Arizona had enough of this and put an end to it. In all of the local media that led up to passage of the legislation, scores of people who took out the loans said they regretted doing so.

          It is unfortunate that some fully-informed person that would be helped by a payday loan has to go to more trouble to get one now, but set against the harm that has been demonstrated, this trade off seems justified.

          The Arizona justice court dockets have been much less stressed since the passage of the payday legislation. It is now just mostly evictions, medical debt lawsuits, and debt buyer lawsuits.

          There has been no evidence of an increase in loan sharking. There have been more “tribal loans”, online payday loans, and title loans, so the well-informed still have plenty of options.

          1. It is unfortunate that some fully-informed person that would be helped by a payday loan has to go to more trouble to get one now, but set against the harm that has been demonstrated, this trade off seems justified.

            What harm has been demonstrated, that people don’t pay their obligations and then are eventually forced to pay them? What about not paying their car loan or their utility bills or their mortgage? Are they being harmed by being required to pay for goods and services that they receive?

            The biggest users of payday loans are people with bad credit. They can get a payday loan with a bank account and a pay stub or some proof of regular funds but they don’t have to have good credit. Almost any other place where they could get a loan will require a credit check. That means no loan.

            1. “No loan” just might have been a better outcome for the vast majority of the tens of thousands of Arizonans that had to endure garnishment of several thousand dollars over several years, just because they made a bad decision to borrow a few hundred dollars for a couple of weeks. Almost all of them (in Arizona) will tell you so themselves.

              A lawsuit for a defaulted car loan or utility bill might be, at most, for double the original amount of the debt, even after court costs and attorney fees are added. Only payday loan suits are for 10+ times the original amount of the debt, and most of that is fees not interest.

              Society at large just can’t sustain that sort of policy at any scale.

              There is no way for the uniformed to revoke this kind of mistake. Others here say that most payday customers are fully informed of the costs and potential risks. In covering this issue in Arizona for more than a decade, this has not been what I’ve observed at all.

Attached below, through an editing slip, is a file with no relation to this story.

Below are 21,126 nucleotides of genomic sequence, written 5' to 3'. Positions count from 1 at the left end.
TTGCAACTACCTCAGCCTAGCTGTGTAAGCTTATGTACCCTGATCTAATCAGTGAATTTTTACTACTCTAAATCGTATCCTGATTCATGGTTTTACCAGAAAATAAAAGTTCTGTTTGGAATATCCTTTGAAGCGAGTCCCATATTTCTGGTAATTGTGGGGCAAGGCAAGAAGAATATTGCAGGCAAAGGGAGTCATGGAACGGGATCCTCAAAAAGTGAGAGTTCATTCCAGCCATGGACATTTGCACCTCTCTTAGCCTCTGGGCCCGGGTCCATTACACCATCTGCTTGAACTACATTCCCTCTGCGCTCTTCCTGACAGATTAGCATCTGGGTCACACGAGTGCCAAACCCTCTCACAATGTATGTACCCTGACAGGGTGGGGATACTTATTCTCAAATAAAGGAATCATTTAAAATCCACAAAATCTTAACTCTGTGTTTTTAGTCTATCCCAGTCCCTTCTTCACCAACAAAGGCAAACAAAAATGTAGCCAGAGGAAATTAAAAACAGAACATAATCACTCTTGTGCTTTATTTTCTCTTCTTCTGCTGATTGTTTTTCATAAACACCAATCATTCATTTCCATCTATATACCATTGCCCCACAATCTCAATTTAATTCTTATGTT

Almost all of the desperate people who borrowed $300 said they never had an extra $300 at any time in the past five years. They weren’t going to have it in two weeks after they took out the loan. Or in two more weeks after they paid $50 to renew the load for another two weeks. Ad infinitum. The path to a lawsuit and a judgment and years of garnishment peonage was a near certainty from the moment they signed.

              The fully informed still have options for payday loans, they just have to go to a little more trouble now in Arizona. At the same time, the uninformed are more protected.

          2. “It is unfortunate that some fully-informed person that would be helped by a payday loan has to go to more trouble to get one now”

            The payday lenders just moved onto the Reservation, where they can ignore state laws.

            1. Tribal loans are still readily available. But in case of default, they’ll likely have trouble getting relief in AZ state court. The tribe’s lawyers have come up with some crafty ways to get around this, but one of them was shot down last year.

      2. No payday lender will lend to the “unbanked”.

        Payday lenders require a back account to automatically debit payments and fees.

  7. IANAL. While I see the arguments for not wanting something as unaccountable as the CFPB, the arguments against it seem more based in what people want rather than strict legality and constitutionality. I do see the point of questioning its funding, but doesn’t the same problem exist with other agencies that are self-funded by the fees and fines they collect?

    1. It’s built into the Constitution’s design the observation that people will twist laws to serve their own purpose.

      That’s why trying to sever lawmaking (which regulation is) from direct control of elected officials, who in turn are controlled by voters, is insidious all by itself.

  8. “While I see the arguments for not wanting something as unaccountable as the CFP”

    By which, most people mean “not accountable to the people I want them to be accountable to”.

    Congress can dissolve the CFPB at any time, but the R’s couldn’t get enough votes to do it, and neither can the D’s (if they wanted to do so). If the CFPB does something actively harmful, however, that could change quickly.